I consider myself an independent woman, something that when I was a young girl I would have been very proud of.  I would have been proud of the fact that I had a good job, proud of the fact that I had my own place, proud of the fact that I supported myself, and that my finances were in order.  Proud of the fact that I was a published author, and extremely proud of the fact that I was confident in making decisions and handling my affairs.

Yes, I am an independent woman, but I am also a widow, which changes everything.  You see when you are older and a widow your independence isn’t something you yearn for.  In fact it wasn’t something I even gave a thought to.  Independence wasn’t something I wanted.  No, instead my new independence was part of a horrible nightmare that I longed to wake up from.  I’ll never forget the day that my life changed forever; it was April 26, 2005.  That was the day my husband of 35 years passed away.  Eddie was my lover, my best friend, and my heart’s inspiration.  So, you see my independence wasn’t something I expected, it wasn’t something I wanted, it wasn’t something that I strived for, it wasn’t something that I even anticipated, and it certainly wasn’t something that I was ready to accept.

When I was a young girl I longed for independence, I couldn’t wait to be the person I felt I could be.  And, before I was married I was well on my way to being that confident, proud, independent woman that I dreamed about.  I had my degree, I had my first teaching job, and I was engaged – my life was wonderful!  I married my high school sweetheart, it was 1969 and the world was ours!  My husband and I shared life’s up’s and down’s together.  For 35 years we lived the, “American Dream”, life was good to us.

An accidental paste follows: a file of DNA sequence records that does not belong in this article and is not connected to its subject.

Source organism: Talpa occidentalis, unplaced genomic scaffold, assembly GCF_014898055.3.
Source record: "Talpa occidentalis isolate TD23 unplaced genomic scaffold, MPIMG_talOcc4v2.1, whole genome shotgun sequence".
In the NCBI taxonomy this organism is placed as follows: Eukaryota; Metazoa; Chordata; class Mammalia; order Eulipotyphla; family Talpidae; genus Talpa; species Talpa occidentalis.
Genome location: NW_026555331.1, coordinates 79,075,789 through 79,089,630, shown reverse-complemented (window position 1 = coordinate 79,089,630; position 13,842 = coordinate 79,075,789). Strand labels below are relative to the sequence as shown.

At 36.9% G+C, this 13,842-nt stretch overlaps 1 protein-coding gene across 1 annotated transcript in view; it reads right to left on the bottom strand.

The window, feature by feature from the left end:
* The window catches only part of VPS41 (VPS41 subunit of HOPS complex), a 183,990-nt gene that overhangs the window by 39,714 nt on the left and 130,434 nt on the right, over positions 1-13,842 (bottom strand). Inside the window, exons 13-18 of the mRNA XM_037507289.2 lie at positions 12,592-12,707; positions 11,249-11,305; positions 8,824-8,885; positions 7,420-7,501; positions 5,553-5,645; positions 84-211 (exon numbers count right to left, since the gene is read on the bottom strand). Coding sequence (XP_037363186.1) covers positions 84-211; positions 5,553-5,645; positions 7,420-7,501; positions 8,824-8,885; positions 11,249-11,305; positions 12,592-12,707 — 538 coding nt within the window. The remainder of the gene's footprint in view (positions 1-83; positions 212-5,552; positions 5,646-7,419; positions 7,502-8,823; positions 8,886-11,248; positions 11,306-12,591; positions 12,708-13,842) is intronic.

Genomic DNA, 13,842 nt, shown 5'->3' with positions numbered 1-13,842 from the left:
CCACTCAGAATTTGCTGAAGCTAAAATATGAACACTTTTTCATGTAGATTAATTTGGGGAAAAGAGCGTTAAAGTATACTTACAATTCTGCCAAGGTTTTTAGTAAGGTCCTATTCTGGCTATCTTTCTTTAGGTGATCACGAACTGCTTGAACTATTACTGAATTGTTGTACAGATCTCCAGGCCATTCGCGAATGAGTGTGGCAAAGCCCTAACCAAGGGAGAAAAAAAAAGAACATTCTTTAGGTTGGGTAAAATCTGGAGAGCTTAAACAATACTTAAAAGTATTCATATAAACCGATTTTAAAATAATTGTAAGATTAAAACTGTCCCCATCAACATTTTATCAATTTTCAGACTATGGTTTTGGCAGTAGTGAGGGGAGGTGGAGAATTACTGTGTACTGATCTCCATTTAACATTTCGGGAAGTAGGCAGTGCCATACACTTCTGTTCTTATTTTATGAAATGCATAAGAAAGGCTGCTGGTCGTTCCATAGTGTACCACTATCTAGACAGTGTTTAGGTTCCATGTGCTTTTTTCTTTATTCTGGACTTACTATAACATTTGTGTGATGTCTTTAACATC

Then, it happened; you know how they say, “That your life can change in an instant.”  Mine changed in three weeks – a sudden illness, hospitalization, then hospice, and then death entered our lives.  My heart was broken into a million tiny pieces, and nothing anyone could say or do would put it back together.  I realized how fragile life can be.  I was lost and alone, and overpowered by my grief.  I never knew when grief would wash over me and drag me down into the dark depths of despair and deep depression.  For the first time in my life I was in a situation that I had no control over…I was helpless and I was so very alone…

The years following my soul mate’s death I struggled trying to live my life in “our” world – Eddie’s and mine, but it wasn’t “our” world any longer, and I just wasn’t ready to accept that.  I struggled to keep up the large house we lived in, I struggled so hard to keep the life we knew together alive.  I did this for six years, and then I finally gave up.  I don’t know if I gave up as much as I suddenly woke up after being in such a dark place for so long.  A place where grief was my constant companion.  Yes, I was an independent woman for those six years, I had to be to survive, and in my mind I had something to prove.  This wasn’t the kind of independence that I was proud of, this wasn’t the kind of independence that I ever wanted.